The Gower Street Detective series- books 1 and 2

Firstly I hope you all had a lovely Christmas! I didn’t get much time to read really but did finish the following 2 books which I really enjoyed and wanted to review for you!

The Mangle Street Murders & The Curse of the House of Foskett by M.R.C Kasasian

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Both books seem to be set at the end of the 19th century and follow Sidney Grice, a personal (not private!) detective living and working in grimy Victorian London. He takes in fiery March Middleton, the daughter of someone he knew (though he doesn’t say much about this) and she ends up assisting him whilst he solves crimes! For a more in-depth synopsis check out both books on GoodReads!

Both plots are quick, clever and fast moving but not overly complicated in my opinion, though at some points I did have to stop and try to work out or remember who was who with the second novel. However the dry humour doesn’t mask the often gruesome, unnerving bits included in both novels.

It’s really the brilliant, richly layered characters that make this book so enjoyable. Sidney Grice is actually a rather dislikable character and can be very rude and cruel to the protagonist March (and pretty much everyone else!), but he is sharp and witty and quite amusing at times so I warmed to him a surprising amount. March can be just as quick witted and scathing at times and is also very sarcastic, and hers and Sidney’s dry humour bounce off one another in a brilliant way. I also love that March is not your typical female protagonist; she doesn’t care about seeming like a ‘proper’ lady and is keen to assist Sidney in his investigations despite many of the characters seeming surprised- and often downright dismissive- of her coming along to crime scenes and post mortems, etc. other characters often comment that she is not particularly attractive, which is quite refreshing as books always seem to paint female characters as beautiful or “beautiful in a certain way that they don’t realise” and this made a change from that- why should it matter whether she’s ‘beautiful’ or not when it comes to detective work? Male characters’ looks don’t seem as important so why should hers?!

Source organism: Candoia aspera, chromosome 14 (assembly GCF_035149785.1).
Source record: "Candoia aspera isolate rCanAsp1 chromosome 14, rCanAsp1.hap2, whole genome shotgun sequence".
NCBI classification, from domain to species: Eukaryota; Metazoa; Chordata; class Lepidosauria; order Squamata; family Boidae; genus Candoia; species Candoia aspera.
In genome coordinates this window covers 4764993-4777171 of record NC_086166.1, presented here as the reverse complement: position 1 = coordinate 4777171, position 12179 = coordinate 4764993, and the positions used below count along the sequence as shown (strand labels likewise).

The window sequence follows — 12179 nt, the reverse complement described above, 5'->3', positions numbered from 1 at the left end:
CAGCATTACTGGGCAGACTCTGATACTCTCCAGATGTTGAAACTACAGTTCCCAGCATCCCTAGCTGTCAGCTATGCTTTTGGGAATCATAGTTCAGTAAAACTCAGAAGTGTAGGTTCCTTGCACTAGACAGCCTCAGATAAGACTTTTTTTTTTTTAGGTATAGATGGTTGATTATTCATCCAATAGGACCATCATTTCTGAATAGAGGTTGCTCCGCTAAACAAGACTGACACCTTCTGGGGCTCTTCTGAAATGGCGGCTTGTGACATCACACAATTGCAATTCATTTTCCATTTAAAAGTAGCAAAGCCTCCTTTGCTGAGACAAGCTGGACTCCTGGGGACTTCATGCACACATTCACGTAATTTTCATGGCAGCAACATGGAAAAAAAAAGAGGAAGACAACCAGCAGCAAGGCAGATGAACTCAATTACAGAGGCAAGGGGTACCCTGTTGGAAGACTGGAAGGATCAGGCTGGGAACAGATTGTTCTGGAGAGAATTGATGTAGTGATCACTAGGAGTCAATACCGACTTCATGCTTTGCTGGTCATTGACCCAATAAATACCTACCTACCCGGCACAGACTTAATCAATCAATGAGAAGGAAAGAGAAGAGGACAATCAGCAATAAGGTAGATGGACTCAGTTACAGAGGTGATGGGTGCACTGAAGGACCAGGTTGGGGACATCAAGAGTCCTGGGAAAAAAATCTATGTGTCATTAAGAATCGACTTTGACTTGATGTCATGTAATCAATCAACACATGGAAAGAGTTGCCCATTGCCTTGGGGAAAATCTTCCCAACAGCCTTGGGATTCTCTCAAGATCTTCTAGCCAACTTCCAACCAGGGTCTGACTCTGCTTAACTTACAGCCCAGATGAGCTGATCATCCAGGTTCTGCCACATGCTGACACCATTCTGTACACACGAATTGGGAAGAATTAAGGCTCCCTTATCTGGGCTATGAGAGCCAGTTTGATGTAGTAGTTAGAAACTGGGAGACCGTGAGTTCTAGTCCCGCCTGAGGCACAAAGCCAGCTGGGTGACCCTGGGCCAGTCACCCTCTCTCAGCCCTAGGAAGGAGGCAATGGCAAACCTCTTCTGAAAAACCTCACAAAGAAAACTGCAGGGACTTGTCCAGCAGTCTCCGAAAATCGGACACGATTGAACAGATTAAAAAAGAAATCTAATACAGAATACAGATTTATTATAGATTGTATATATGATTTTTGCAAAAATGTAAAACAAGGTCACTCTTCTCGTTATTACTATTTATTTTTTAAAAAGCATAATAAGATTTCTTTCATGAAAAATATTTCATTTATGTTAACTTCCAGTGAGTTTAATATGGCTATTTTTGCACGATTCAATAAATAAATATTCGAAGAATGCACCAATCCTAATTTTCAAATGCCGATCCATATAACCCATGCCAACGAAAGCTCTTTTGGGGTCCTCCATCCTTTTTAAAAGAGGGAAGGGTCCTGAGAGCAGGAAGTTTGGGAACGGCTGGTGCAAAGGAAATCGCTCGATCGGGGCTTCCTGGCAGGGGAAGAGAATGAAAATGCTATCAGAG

I found March’s sharp responses to many characters very amusing and she’s probably one of my favourite female protagonists that I’ve read this year! She also smokes and drinks copious amounts of gin and really doesn’t seem to care, to Grice’s disgust!

The first novel is quite short at only 257 pages (Ebook) whilst the second novel is considerably longer at 357 pages and as a result of this the storyline of The Curse of the House of Foskett is quite a bit more complicated. It is definitely advisable reading these in order as, although they focus on a different murder, elements from the first cross into the second and March reveals more about her personal life as a continuation from the first novel.
There are also a few amusing references to medical or forensic developments that are yet to happen, due to the novel being set at the end of the 1800’s, and one point where i is strongly suggested that Sidney Grice is the inspiration for Dr Watson to write the Sherlock Holmes novels which was quite a nice touch!

I would strongly recommend these books to anyone who enjoys the classic detective story with a fresh, humorous twist! I’m looking forward to the third novel in the series already, though there seems to be no sign at this point of a release date!

Rating: The Mangle Street Murders- 3.5/5
The Curse of the House of Foskett- 4/5

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